Posts Tagged: Puzzle

Falling philologists: Highrise Heroes new word-building puzzler

That's some Oscar worthy  sadness on that monkey.

That’s some Oscar worthy sadness on that monkey.

There are a ton of great puzzle games out there on iOS, but when it comes to finding great word games, your options are a bit more limited. In fact, I have to go all the way back to QatQi and SpellTower to remember any really good solo word games. This week’s entrant is Highrise Heroes from Noodlecake, the makers of Super Stickman Golf and Joinz.

Highrise Heroes sticks close to the SpellTower mechanism which has you removing letters from a random grid as you construct words. Highrise Heroes adds a dose of story to the word game mix, however. Here, you’ll need to escape 90 levels of a crumbling skyscraper while saving colleagues and figuring out who’s behind the destruction. I’ll admit it sounds a bit flimsy, but the trailer shows that there’s a monkey involved, and somehow that makes it all okay.

Highrise Heroes is for iOS Universal and comes free with an IAP option to unlock the full game for $3. Trailer after the break.

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Word/Puzzle Game of the Year 2014 Runner-up: Calculords

"How will I ever use this," you ask the algebra teacher. "TO AVENGE THE EARTH."

“How will I ever use this?” you ask the algebra teacher.
“TO AVENGE THE EARTH.”

We love weird around here, and you couldn’t fill an egg carton with games that were weirder than Calculords in 2014. When I interviewed creator (and Web comedy notable) Seanbaby about it last year, he said that Calculords was “a weird idea that [he’d] never get to see unless [he] made it.”

You’d be a fool to argue with that: Calculords is a game about arithmetic. The last game about arithmetic that you played was probably Number Munchers back in the late 1980s.

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Now and zen: New puzzler Zengrams flows onto App Store

Only 3 moves? You inhuman monster.

Only 3 moves? You inhuman monster.

When I was a kid, I had a chunky wooden tangram set that I would use to make different shapes but always ending up with something that looked like a legless horse/giraffe combo. It was about as exciting as it sounds and if I got my kids this today I would most likely be pelted with wooden triangles and parallelograms. I don’t have that issue with Zengrams, mainly because they know they’d have to find another place to live if they threw my iPad, but also because Zengrams is actually fun.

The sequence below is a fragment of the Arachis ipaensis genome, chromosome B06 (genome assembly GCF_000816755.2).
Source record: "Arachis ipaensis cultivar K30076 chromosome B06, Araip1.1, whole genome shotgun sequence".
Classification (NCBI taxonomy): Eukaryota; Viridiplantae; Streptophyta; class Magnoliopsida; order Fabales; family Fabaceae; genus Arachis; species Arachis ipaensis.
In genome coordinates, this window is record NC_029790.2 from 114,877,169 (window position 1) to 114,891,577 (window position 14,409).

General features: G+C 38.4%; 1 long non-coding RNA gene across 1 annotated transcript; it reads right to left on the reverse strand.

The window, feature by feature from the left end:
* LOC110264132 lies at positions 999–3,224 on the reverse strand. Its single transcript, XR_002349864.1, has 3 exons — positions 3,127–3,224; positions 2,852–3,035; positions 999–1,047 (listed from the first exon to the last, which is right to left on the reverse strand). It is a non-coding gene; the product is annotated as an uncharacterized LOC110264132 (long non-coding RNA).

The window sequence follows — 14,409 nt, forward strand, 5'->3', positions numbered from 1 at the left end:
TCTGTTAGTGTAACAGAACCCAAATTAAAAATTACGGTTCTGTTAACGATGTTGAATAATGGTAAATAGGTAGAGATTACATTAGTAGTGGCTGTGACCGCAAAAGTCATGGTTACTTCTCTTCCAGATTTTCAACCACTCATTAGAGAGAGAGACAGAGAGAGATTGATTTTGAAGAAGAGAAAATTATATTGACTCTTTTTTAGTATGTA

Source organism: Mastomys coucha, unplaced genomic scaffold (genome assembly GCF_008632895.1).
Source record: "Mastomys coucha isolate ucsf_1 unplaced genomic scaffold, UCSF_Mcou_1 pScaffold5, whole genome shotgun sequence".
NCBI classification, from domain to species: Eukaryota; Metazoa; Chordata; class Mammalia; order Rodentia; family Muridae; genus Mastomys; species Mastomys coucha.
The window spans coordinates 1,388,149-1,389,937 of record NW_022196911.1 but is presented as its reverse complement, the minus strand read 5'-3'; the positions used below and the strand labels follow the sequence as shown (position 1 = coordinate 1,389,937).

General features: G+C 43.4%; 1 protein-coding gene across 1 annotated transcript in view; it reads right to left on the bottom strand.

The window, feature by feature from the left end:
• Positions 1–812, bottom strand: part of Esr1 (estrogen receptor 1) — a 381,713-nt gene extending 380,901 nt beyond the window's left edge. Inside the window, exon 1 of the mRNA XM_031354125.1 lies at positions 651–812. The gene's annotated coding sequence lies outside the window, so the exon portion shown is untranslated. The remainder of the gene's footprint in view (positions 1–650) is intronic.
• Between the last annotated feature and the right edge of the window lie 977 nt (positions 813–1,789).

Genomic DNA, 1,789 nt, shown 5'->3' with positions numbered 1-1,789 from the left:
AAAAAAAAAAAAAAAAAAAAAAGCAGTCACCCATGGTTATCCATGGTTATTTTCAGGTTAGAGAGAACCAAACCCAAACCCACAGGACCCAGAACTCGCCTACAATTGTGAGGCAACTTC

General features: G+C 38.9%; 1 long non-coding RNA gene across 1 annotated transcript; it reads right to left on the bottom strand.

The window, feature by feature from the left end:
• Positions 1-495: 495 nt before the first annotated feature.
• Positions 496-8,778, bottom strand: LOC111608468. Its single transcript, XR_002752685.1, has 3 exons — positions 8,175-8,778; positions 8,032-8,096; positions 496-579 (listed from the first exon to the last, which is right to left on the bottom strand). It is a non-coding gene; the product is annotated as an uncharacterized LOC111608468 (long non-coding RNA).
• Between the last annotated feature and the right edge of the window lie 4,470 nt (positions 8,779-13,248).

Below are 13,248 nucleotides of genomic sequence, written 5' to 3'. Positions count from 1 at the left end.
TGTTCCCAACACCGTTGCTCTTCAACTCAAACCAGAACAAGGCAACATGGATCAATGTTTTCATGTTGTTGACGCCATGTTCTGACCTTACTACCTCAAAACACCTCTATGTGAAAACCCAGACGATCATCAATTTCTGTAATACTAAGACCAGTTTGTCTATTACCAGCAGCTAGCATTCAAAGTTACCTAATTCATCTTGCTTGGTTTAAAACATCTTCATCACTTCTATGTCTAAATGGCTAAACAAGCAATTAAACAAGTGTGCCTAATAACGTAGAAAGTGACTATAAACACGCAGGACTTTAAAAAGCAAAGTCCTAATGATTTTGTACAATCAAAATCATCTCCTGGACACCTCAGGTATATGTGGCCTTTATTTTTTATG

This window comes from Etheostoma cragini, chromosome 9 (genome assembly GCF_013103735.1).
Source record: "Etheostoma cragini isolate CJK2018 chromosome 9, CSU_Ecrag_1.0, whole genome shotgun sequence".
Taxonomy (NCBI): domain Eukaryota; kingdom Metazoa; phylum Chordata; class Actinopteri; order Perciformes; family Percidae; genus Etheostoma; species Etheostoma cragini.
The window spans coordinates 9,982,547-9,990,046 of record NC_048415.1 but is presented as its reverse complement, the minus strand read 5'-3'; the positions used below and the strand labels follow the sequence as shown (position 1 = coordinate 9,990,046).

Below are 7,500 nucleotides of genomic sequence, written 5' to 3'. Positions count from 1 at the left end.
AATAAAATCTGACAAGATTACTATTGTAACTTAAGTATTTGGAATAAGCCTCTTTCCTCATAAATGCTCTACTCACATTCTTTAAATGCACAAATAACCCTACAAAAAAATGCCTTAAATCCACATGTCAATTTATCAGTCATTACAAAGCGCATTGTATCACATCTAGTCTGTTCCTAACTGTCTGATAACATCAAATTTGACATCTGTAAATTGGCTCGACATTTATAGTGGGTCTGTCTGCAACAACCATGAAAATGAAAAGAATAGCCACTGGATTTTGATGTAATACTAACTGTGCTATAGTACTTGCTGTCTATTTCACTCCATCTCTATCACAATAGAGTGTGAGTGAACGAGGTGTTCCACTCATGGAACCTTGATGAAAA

Zengrams follows the basic concept of the tangram puzzle in that you’re trying to create a new shape by combining smaller, distinct shapes. Where Zengrams turns this on its head and becomes quite difficult, however, is when you start blending colors. Each different colored area becomes its own block, whereas similar colored block edges will stick to each other. Each puzzle involves creating new colors to make new shapes, or combining existing colors into a larger whole. On top of that, each puzzle also has a limited number of possible moves. Sure, you can finish this puzzle if you could move the blocks 8 times. Now do it in 3.

Zengrams takes a very old idea and has turned it into a very challenging puzzler that costs $3 for 70 puzzles with no IAP in sight. Trailer after the break.

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More works, ye mighty: Monument Valley expands with Forgotten Shores

Beauty first, railings... second. Maybe third.

Beauty first, railings… second. Maybe third.

Monument Valley is a title that’s hard to pin down with traditional games press tropes. Tierney gave it high marks, but noted that it wasn’t particularly puzzling for a puzzle game. That knock is pretty minor considering developers Ustwo have, for some time, described Monument Valley as an aesthetic experience first, and a puzzle game (albeit one which exploits surreal, impossible architecture) second.

If you often find yourself hung-up about how long a game lasts then, again, you might be missing the point a bit with Monument Valley. That said… the game is expanding with today’s Forgotten Shores release, which adds 8 new chapters to the base title’s ten. So, on one hand, Monument Valley was just as long as it needed to be, as are all aesthetically complete games. On the other hand, if you were to happen upon more delicate, gorgeously realized, aesthetically complete path-finding puzzles , that wouldn’t be unwelcome, right? Right. Good. Glad we’re all clear, collected, and on the sam- aw hell Bowie’s on the ceiling again. We’ll deal with it later.

The Forgotten Shores expansion is out now on iOS as a $2 in-app purchase, with an Android release planned for the near future. Monument Valley itself is $4 on the App Store. Video after the jump is quite slick, naturally, and gives some good insight into the thought process behind the expansion.